Admittedly, I am not a farmer. Beyond the occasional elementary school field trip, I had never spent any time on one. But agribusiness titan Monsanto were looking for an agency to inject some “Built Ford Tough” grit into their near-century-old seed brand.
A quick tour of their competitors’ advertising was a symposium of “more of the same”. Everything was tables, graphs and testimonials. And while, yes, performance data is a key factor in business decisions, the Dekalb brand was doing nothing to assert their deserved position at the top of the heap.
Enjoying the finest bloomin’ onion that the Mason City, IA Applebee’s had on offer after a day of focus groups, I recalled a turn of phrase that I had heard separately from several of our guests. “That’s why I go with Dekalb.” “I’ll probably go with Dekalb.” “The guy across the fence always goes with Dekalb.”
Shooting on an actual farm with an actual farmer in 97o August heat provided some interesting challenges, notably that I insisted on shooting on 16mm film to give the visual some extra rough and tumble. Celluloid generally isn’t too cheery about these sorts of conditions, but it created an effect that would have looked cheap done in post.
Also, farmers generally aren’t actors and actors generally aren’t farmers. Oh - and I found out that morning at 4:30 am as we were setting up for the clichéd-but-vital “sun over the horizon” shot that I was apparently also the director.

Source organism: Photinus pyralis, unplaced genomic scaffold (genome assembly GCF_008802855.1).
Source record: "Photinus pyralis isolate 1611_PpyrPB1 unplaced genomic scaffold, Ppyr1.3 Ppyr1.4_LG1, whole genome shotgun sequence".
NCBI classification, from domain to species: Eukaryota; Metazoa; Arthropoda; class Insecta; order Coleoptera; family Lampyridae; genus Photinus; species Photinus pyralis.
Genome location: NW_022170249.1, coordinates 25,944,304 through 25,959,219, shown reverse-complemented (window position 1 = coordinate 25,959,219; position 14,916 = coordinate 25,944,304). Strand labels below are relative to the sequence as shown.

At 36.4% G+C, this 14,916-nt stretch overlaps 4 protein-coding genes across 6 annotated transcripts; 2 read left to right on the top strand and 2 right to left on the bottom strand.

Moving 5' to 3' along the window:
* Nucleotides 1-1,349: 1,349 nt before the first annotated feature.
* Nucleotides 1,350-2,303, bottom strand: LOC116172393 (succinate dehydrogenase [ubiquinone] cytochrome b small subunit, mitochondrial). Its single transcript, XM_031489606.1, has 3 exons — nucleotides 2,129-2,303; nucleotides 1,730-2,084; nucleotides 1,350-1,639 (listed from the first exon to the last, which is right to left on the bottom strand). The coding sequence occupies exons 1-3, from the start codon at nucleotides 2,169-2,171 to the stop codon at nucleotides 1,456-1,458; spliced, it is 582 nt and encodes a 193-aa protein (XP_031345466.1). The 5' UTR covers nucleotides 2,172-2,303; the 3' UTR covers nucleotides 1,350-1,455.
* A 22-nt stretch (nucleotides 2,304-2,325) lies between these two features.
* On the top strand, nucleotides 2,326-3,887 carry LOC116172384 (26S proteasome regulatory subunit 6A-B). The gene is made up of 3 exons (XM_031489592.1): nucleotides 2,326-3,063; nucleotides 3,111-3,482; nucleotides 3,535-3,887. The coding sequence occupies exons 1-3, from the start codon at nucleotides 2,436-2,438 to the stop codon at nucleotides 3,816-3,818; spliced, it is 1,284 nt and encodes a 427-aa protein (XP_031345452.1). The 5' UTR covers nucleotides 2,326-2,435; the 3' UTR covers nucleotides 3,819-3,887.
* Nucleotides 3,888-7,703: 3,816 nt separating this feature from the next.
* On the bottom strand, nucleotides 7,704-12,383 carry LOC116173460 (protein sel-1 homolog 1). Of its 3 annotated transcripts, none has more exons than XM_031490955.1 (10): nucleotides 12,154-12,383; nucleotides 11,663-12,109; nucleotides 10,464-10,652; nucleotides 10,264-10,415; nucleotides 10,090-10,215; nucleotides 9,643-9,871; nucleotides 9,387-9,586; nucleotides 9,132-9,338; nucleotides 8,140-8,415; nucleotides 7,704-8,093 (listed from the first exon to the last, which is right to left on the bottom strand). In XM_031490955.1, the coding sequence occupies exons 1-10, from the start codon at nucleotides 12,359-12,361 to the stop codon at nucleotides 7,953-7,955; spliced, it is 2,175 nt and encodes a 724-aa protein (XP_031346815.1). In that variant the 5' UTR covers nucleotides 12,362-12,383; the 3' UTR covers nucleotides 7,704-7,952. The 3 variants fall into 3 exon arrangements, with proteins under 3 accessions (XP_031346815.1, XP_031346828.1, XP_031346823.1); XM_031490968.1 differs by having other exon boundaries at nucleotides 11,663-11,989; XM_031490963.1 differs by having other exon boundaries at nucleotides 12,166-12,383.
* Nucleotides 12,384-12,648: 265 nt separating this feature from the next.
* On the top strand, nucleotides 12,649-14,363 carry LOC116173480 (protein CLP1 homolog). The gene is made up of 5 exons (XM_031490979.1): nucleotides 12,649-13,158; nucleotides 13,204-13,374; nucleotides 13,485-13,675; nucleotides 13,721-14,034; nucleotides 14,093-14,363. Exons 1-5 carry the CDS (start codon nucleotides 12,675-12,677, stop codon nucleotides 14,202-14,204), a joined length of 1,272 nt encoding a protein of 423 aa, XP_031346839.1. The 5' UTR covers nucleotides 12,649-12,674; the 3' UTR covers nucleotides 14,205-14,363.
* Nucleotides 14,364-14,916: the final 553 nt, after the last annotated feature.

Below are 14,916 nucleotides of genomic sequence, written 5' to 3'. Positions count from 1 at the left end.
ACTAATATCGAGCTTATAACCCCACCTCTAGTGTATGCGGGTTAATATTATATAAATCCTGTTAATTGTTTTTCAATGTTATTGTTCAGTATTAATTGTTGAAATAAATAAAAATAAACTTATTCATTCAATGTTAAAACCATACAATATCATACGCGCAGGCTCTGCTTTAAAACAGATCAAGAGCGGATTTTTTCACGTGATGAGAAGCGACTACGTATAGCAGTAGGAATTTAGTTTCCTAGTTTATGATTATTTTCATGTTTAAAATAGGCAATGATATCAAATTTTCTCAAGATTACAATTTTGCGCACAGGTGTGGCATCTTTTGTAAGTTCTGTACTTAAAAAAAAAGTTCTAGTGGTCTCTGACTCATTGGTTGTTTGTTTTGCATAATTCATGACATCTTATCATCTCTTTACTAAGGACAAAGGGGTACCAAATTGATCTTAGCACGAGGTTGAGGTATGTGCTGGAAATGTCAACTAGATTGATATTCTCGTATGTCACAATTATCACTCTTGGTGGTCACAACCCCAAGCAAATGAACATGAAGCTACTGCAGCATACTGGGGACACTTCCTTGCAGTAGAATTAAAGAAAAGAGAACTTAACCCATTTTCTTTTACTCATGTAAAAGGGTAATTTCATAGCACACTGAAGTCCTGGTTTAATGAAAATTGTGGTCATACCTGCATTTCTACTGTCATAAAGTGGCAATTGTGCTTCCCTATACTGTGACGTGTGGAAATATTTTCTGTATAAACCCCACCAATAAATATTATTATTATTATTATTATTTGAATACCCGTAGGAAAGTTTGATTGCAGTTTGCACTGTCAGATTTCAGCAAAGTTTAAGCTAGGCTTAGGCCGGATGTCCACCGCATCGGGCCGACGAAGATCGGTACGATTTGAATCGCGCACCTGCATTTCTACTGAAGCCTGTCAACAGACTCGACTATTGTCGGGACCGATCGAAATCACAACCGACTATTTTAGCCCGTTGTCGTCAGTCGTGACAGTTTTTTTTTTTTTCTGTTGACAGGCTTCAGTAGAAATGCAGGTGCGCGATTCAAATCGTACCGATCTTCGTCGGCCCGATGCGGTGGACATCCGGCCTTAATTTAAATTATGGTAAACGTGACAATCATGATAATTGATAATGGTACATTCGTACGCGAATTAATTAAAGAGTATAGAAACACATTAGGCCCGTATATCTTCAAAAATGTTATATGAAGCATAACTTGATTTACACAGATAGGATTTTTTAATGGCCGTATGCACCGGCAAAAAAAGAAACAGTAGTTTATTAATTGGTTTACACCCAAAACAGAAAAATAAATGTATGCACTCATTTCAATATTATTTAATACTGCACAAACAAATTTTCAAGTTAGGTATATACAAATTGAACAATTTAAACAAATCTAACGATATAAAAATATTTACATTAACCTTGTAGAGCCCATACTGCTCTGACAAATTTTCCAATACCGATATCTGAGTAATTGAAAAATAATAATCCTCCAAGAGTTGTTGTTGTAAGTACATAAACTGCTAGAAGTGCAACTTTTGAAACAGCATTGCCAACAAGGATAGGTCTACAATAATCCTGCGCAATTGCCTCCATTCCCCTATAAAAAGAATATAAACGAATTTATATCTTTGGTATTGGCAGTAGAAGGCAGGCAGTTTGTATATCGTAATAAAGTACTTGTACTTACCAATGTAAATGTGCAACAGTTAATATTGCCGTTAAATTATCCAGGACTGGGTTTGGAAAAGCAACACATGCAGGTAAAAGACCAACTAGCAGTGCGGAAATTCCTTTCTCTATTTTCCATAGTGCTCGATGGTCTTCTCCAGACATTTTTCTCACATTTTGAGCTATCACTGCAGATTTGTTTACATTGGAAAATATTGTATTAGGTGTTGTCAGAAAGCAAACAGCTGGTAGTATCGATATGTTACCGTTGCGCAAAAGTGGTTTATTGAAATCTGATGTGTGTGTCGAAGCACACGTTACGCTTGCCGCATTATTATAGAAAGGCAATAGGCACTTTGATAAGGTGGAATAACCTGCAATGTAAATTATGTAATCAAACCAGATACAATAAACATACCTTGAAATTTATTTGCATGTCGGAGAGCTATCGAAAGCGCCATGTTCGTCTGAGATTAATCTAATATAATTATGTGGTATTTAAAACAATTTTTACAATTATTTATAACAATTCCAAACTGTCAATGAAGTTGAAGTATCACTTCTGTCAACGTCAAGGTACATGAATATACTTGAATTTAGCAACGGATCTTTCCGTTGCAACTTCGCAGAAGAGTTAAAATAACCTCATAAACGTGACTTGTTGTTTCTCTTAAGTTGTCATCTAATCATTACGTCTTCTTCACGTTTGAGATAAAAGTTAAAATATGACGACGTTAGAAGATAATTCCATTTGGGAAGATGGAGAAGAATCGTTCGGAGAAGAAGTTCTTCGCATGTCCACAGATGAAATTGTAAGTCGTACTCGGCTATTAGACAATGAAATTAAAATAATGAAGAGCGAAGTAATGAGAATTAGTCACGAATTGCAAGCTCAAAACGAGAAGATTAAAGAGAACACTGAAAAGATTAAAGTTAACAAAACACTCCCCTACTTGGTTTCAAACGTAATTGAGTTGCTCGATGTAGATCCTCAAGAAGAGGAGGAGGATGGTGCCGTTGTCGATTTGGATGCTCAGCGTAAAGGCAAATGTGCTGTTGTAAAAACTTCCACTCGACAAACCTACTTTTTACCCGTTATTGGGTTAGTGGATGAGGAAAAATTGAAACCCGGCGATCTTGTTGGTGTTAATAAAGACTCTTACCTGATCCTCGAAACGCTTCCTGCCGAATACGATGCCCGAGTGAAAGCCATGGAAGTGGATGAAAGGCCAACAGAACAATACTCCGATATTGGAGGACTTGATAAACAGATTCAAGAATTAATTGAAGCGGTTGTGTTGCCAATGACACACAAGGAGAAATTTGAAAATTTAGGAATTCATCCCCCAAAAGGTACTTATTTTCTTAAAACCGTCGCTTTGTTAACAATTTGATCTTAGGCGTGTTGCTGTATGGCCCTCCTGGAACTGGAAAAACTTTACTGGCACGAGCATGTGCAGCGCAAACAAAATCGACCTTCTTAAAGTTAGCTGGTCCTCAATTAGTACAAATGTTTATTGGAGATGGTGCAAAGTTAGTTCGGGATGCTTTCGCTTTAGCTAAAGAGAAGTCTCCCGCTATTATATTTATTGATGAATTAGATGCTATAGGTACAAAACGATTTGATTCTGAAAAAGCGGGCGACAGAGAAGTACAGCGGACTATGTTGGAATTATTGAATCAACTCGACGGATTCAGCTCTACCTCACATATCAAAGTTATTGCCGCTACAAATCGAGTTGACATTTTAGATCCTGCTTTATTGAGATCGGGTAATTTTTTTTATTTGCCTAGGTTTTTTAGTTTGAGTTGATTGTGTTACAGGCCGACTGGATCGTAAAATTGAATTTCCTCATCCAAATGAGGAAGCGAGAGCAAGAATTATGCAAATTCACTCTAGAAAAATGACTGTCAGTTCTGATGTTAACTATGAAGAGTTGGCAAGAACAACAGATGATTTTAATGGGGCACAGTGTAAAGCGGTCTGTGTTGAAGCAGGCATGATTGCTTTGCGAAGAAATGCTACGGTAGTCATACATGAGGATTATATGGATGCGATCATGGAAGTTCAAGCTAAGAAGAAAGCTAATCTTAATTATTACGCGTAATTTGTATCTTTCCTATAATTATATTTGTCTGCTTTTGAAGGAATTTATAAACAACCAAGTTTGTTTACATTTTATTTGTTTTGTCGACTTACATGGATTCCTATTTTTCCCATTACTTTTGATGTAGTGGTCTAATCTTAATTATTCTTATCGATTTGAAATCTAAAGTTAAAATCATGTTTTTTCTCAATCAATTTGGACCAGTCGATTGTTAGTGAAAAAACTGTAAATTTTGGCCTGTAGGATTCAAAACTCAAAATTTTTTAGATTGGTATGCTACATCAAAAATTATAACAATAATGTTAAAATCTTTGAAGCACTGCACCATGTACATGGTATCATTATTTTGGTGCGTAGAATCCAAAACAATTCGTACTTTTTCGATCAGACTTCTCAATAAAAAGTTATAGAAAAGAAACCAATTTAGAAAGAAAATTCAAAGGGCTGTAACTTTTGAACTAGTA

Print kept our team extremely busy, as our production department needed to customize headlines and body copy for extremely localized results... and print outlets like “The East Tecumseh Dairy Farmer Weekly” didn’t always know what “that petey f file thing” was.
However, with their 100th birthday approaching, we wanted to expand our messaging beyond, “Hey, you, do this.” We turned an intern loose on eBay to get us a virtual treasure trove of vintage hat pins, tchotchkes and promotional items. Contrary to what the stereotype of rural America might make you think, farmers are businessmen and they do an extensive amount of research online. Our display advertising boasted a sizable click-through rate.
And though the brand preferred to position themselves as forward-thinking and technological, we loaded the retro train up with coal to celebrate their first hundred years in business. As a side note, the Library of Congress archive pages are great for free stock footage sometimes (I do apologize for the antiquated 4:3 format, that’s archival footage for you).